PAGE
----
Tuesday 15 February 2011

Worldwide CPJ survey: 'Journalists in danger are abandoned by international institutions'

"Today's sad reality is that while international law guarantees the right to free expression, journalists can rely on few international institutions to defend that right," according to Joel Simon, executive director of the Committee to Protect Journalists.

Simon makes his claim in his introduction to a new CPJ book Attacks on the Press 2010.

He says: "While nongovernmental organizations have filled the void by challenging press freedom abusers and raising concerns internationally, these groups are spending an increasing amount of time monitoring the behavior of international governmental organizations that should be their allies in the press freedom struggle.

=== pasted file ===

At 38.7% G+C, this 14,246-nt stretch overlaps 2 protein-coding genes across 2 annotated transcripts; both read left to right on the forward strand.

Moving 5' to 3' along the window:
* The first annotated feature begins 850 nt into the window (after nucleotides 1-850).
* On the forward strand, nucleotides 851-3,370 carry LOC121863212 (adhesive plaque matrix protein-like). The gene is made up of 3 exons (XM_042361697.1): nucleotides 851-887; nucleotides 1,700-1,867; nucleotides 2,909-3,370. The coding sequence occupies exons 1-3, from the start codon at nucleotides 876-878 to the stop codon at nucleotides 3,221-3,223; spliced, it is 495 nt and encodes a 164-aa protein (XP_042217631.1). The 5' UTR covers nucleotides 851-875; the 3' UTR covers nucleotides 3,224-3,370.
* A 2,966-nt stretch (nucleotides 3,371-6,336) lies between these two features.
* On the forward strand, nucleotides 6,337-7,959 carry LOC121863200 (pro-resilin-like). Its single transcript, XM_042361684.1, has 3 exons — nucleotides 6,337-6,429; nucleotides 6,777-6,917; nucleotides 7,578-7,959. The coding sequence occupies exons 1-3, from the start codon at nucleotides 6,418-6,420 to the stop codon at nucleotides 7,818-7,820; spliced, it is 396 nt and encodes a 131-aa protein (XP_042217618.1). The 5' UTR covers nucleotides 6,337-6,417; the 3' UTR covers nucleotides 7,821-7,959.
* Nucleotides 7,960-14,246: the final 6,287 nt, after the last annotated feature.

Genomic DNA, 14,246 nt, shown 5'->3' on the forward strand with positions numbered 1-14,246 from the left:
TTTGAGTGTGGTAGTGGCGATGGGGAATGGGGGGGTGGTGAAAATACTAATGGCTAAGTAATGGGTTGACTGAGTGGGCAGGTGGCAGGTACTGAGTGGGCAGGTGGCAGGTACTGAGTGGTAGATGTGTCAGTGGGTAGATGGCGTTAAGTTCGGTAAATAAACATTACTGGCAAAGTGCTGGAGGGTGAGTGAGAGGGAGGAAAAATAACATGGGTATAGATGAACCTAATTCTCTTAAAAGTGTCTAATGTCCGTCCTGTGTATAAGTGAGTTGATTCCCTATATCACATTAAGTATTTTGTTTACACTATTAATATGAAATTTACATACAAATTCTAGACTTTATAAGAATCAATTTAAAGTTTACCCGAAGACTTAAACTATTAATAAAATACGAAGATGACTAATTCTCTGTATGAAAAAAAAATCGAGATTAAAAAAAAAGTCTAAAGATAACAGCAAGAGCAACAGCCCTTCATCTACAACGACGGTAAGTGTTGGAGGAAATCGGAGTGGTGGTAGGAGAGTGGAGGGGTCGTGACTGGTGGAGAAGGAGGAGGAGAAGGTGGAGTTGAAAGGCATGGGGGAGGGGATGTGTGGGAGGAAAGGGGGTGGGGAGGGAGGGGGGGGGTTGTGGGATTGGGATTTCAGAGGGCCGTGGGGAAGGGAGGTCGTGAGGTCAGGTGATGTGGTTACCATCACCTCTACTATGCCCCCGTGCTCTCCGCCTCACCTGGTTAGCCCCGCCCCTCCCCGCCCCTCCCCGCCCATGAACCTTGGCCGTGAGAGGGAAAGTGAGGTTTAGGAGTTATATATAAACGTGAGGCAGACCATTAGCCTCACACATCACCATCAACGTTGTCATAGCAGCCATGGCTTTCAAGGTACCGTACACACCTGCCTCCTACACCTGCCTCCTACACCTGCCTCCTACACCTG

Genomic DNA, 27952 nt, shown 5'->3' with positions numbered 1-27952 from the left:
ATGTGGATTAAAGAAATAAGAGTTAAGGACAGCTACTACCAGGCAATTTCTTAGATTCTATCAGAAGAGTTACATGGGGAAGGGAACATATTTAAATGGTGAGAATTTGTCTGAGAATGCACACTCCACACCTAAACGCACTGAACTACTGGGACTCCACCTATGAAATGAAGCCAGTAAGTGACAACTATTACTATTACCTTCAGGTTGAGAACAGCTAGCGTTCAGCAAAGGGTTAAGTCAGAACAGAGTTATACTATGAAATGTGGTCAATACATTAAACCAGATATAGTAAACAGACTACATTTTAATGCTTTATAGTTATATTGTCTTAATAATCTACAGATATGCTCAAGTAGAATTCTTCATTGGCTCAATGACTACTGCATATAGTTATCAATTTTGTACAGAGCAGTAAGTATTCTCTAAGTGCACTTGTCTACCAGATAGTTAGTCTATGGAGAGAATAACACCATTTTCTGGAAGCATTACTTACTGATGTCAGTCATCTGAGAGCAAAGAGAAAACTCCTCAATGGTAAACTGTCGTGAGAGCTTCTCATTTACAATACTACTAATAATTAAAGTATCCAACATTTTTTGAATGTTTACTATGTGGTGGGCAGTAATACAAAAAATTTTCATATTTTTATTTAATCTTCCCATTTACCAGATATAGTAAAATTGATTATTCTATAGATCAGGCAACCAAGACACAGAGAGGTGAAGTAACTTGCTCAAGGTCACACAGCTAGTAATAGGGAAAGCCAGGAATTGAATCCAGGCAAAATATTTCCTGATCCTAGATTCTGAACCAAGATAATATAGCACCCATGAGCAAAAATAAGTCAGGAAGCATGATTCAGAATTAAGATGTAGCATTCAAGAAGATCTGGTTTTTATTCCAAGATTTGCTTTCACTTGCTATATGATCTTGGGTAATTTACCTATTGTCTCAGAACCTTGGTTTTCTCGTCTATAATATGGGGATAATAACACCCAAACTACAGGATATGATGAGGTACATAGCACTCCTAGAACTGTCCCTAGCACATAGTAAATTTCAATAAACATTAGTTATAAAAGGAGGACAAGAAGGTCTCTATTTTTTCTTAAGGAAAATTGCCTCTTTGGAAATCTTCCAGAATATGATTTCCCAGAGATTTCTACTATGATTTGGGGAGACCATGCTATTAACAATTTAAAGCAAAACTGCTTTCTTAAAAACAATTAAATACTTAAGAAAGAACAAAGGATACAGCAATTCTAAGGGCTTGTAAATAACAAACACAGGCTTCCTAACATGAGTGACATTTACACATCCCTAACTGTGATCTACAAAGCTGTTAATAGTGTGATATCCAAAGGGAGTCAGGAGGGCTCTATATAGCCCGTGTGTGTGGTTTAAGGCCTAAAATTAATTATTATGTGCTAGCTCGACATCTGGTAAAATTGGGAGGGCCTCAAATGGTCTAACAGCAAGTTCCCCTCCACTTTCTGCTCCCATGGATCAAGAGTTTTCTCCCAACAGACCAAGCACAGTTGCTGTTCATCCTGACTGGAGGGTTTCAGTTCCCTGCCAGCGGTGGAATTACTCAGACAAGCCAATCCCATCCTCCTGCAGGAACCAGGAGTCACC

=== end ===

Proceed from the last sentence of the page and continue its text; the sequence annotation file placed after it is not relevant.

"It is not acceptable to shunt all responsibility for protection of press freedom to special rapporteurs, who are often politically isolated and underfunded. The political leaders of every international institution--from the United Nations to the AU, the OAS to the Council of Europe and the OSCE--need to speak out forcefully for press freedom and push back against member states who seek to block them from fulfilling this responsibility.

"They also need to work aggressively to enforce legal rulings. Journalists working in dangerous conditions feel isolated and abandoned by the very international institutions created to protect their rights. As this book documents, 145 journalists were jailed and 44 journalists were killed worldwide in 2010. Each of these violations represents an opportunity for international institutions to demand justice."

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